already too depleted, but re-enforcements from all other quarters would be hurried up as soon as possible-in fact, the President's visit to General Johnston was for the purpose of attending to that matter; and General Bragg entertained every hope of having under his command a very large army, able to undertake a successful campaign on a large scale.
The unfortunate differences existing between General Bragg and his lieutenants had been settled to the entire satisfaction of the general, the President having sustained him in every position assumed. General Bragg had proposed to give up the command of the army; he had been anxious even to do so, but he stated, at the same time, that if he was retained where he was, he would never countenance disobedience of or non-compliance with orders from any officer, however high in position, regardless of consequences. The President then prevailed upon him to stay where he was, assuring him of his support if it were needed in the future, but anticipated there would be no necessity for such action.
General Bragg alluded to General Hill's conduct in Virginia and in his department. He had been relieved or disposed of in the first for precisely the same reason which induced the general to sever all connection with him, i. e., disobedience of orders. He had been a source of trouble to all those under whom he had served; no doubt would be saddled upon whoever would have him.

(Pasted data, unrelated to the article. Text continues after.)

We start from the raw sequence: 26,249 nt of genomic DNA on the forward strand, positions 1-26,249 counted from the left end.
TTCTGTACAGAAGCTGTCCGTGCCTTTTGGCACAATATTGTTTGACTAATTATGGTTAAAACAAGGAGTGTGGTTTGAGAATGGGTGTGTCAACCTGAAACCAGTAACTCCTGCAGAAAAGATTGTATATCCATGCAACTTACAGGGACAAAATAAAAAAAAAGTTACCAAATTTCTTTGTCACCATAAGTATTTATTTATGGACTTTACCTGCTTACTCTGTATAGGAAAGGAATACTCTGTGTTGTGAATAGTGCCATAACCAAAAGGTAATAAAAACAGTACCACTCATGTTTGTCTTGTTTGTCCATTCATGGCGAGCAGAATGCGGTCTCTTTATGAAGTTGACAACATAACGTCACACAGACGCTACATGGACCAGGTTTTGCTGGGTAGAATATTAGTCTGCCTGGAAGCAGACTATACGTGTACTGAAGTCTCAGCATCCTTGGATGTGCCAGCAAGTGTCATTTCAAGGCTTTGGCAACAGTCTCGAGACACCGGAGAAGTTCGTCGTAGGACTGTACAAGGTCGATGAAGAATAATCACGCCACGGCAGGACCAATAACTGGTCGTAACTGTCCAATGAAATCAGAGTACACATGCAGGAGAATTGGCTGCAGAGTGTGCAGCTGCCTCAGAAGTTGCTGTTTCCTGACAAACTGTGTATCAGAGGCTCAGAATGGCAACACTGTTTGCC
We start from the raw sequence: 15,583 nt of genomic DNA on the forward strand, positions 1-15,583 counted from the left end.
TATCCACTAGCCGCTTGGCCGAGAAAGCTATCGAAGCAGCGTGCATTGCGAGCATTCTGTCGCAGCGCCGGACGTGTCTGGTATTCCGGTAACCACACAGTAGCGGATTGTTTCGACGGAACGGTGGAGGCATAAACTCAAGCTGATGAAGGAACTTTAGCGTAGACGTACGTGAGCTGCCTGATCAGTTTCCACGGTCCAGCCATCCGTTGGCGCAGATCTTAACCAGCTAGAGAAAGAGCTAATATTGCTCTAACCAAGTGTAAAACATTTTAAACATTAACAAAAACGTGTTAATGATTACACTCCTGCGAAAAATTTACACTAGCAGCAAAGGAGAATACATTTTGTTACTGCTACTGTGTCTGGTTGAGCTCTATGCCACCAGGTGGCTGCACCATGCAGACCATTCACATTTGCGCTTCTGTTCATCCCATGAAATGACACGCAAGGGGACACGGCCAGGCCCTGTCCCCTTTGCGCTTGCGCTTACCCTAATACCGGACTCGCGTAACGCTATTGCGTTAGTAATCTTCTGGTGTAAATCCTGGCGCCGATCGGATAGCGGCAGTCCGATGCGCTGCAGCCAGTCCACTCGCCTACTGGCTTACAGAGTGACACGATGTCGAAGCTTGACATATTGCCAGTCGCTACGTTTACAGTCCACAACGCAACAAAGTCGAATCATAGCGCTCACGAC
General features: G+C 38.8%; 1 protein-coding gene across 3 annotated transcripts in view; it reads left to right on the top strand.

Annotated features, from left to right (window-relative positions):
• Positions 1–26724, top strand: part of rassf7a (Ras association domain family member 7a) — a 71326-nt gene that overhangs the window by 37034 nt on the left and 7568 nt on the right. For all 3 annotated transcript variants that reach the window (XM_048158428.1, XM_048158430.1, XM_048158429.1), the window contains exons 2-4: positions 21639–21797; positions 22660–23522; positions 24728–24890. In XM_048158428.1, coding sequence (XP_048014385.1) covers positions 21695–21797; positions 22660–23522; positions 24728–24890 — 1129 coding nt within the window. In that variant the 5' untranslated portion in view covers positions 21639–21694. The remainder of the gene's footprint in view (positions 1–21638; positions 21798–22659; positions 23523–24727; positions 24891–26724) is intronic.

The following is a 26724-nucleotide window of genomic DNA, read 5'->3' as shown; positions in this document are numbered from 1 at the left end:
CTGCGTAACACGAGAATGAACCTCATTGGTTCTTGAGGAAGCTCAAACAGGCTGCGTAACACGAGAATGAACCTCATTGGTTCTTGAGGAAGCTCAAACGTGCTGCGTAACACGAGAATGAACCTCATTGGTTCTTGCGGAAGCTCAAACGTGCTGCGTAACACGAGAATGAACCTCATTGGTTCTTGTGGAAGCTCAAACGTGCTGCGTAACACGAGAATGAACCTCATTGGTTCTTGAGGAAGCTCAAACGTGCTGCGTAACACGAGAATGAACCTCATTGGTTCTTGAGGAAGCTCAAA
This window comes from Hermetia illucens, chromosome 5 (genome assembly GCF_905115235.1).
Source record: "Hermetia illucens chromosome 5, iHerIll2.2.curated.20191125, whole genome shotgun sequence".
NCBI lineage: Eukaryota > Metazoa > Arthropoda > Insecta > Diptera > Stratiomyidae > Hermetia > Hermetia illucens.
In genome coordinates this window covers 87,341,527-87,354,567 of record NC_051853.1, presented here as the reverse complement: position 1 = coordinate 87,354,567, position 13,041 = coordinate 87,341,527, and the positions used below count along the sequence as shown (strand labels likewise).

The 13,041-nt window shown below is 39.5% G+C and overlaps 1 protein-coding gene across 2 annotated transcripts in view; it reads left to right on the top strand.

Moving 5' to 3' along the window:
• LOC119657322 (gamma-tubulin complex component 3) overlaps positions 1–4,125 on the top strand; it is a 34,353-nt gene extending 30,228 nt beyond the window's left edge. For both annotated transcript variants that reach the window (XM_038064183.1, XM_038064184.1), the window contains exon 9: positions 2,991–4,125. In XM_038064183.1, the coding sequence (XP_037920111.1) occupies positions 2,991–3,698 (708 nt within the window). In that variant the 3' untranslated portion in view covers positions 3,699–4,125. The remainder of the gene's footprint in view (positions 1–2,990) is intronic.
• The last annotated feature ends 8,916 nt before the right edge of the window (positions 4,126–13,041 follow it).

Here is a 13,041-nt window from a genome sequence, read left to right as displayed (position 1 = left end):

It was definitely agreed that General Polk would not resume the command of his corps nor Pemberton be substituted for him.
In the course of the conversation the general reverted again to his past difficulties with his officers, and stated that the same element of discord had existed under General Lee; that a petition had been secretly gotten up among his officers to have him removed, but that had been made to disappear without the enemy knowing it, from which a considerable political capital could have been raised. I was delayed at General Bragg's quarters much longer than I expected, first by the President's visit and next by a continuous rain of three of four days'. The above is about all the information, in reference to army matters, which I could get from the two interviews had with General Bragg. I must say that his reception of me was of the most kind and friendly, evincing his great admiration for yourself.
Your devoted brother,
ARMAND. [A. N. T. BEAUREGARD.]
HEADQUARTERS ARMY OF TENNESSEE, October 14, 1863.
GENERAL: In reply to your communication of the 9th, reporting your operations in Middle Tennessee, the general commanding desires me to say that he wishes you will, without delay, get your command in readiness for active movement in conjunction with Major-General Lee.
In the mean time you will make inquiry as to the best means of crossing your command at some point between your present position and Bellefonte. Should the enemy, previous to orders for your movement, lay himself open to attack, strike him at once.